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Wednesday, September 09, 2009

MAS responds to feedback on sale of unlisted investment products

MAS responds to feedback on sale of unlisted investment products
9 Sep 2009

The Monetary Authority of Singapore (MAS) said it will ban the use of the term "capital or principal protected", or any form of the term, in all disclosure documents and marketing materials for unlisted investment products sold to retail investors.

It said this is due to a lack of an agreed definition of the term, which would be clear and easily understood by investors.

This was one of the changes highlighted in MAS' response to feedback on a recent consultation paper, which reviewed the sale and marketing of unlisted investment products.

The Consultation Paper on the Review of the Regulatory Regime Governing the Sale and Marketing of Unlisted Investment Products was published on March 12.

Unlisted investment products include debentures and unit trusts which are not traded on an approved exchange, and life insurance policies.

The central bank will also impose restrictions on marketing and advertising materials.

These include guidelines on the font size, which must be a minimum of 10 point Times New Roman, and restrictions on the use of graphics or words that are inconsistent with the nature or risks of the product.

To offer more timely disclosure, MAS will also require issuers to provide semi-annual and annual reports on unlisted investment products with tenures of 12 months or longer.

They must also disclose "material changes" to all unlisted investment products regardless of tenure. MAS said ongoing disclosures can be made online and it will provide more details on how this can be implemented later.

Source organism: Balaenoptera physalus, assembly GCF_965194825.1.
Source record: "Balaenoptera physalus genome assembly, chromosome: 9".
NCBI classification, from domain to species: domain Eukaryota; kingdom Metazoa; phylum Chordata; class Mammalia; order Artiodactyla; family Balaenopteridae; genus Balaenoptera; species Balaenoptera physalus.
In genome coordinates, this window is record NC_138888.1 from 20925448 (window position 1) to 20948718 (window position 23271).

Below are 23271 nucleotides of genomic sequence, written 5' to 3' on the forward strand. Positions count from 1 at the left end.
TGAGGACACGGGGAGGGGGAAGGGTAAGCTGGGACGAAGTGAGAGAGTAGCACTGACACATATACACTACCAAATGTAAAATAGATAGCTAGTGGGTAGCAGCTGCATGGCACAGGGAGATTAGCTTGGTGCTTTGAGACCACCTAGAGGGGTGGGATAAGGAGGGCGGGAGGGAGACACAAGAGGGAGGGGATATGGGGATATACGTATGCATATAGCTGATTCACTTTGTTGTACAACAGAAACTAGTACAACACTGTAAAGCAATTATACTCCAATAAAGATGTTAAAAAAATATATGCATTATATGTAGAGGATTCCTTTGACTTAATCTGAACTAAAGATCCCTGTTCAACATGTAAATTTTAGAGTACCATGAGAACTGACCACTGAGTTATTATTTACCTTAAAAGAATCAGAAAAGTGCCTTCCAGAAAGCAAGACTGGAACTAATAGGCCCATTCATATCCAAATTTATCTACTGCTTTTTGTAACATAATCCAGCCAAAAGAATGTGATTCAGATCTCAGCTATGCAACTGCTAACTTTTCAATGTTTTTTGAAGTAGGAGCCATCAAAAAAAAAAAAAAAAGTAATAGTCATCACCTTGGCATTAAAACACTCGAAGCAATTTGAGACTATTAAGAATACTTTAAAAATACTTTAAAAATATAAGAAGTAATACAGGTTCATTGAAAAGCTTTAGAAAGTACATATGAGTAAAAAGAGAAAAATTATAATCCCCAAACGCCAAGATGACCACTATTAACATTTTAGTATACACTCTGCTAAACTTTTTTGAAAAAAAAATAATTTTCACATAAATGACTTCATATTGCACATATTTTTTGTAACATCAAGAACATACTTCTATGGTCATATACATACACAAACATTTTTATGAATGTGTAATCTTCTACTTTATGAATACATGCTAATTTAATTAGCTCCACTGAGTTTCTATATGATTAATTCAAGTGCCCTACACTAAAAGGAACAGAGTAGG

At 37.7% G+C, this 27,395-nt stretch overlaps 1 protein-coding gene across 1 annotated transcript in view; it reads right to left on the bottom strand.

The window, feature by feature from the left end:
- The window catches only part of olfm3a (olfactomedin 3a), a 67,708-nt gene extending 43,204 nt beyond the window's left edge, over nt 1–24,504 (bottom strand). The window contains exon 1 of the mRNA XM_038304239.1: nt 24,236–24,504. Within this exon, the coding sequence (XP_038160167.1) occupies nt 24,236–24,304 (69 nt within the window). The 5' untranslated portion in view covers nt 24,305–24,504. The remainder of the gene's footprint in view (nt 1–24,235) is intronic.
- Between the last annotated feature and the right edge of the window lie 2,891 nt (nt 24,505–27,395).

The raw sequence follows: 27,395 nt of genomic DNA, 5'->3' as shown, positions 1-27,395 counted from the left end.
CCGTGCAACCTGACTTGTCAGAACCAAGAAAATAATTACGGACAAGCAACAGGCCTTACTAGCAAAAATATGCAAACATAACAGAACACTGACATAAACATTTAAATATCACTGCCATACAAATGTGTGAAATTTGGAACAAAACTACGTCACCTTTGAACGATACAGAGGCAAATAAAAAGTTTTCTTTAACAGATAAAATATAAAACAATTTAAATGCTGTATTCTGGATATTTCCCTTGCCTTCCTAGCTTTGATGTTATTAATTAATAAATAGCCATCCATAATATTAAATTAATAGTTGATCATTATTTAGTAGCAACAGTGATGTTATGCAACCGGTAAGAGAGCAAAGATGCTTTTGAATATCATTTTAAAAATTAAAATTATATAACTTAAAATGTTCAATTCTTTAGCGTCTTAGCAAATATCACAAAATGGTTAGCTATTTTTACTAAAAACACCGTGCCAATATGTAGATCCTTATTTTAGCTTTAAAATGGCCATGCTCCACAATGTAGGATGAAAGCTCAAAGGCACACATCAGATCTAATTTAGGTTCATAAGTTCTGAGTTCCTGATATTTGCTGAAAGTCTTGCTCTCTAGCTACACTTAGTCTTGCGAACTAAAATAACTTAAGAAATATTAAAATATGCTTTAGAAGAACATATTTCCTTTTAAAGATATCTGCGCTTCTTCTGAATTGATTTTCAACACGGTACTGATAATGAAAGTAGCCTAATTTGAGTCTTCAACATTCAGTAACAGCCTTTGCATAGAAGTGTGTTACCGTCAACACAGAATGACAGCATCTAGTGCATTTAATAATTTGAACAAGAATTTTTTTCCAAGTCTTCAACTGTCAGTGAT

The central bank will also develop guidelines on the format and information to be included in the semi-annual and annual reports, which will be put up for consultation in the first quarter of 2010.

Another change is that issuers have to inform investors of the bid or redemption prices of each unlisted product publicly and regularly. This is to give investors an indication of the price at which they can exit from their investments.

But MAS noted that this is only an indicative price and may not be the actual exit price. Issuers are not obligated to provide an exit mechanism for investors.

However, issuers must ensure that their representatives are competent in selling complex investment products.

In light of that, MAS said both new and existing representatives will have to pass the new Capital Markets and Financial Advisory Services (CMFAS) module for complex products before they are allowed to sell them.

Transitional arrangements will be made for existing representatives when the new model is implemented in the first half of 2010.

MAS added that it will also introduce a cooling period of seven days for unlisted debentures with tenures longer than three months.

The central bank will publish the second part of its response to the public feedback in the 4th quarter of 2009. It will cover areas like remuneration structures for the sale of investment products and risk rating of retail investment products, among others.

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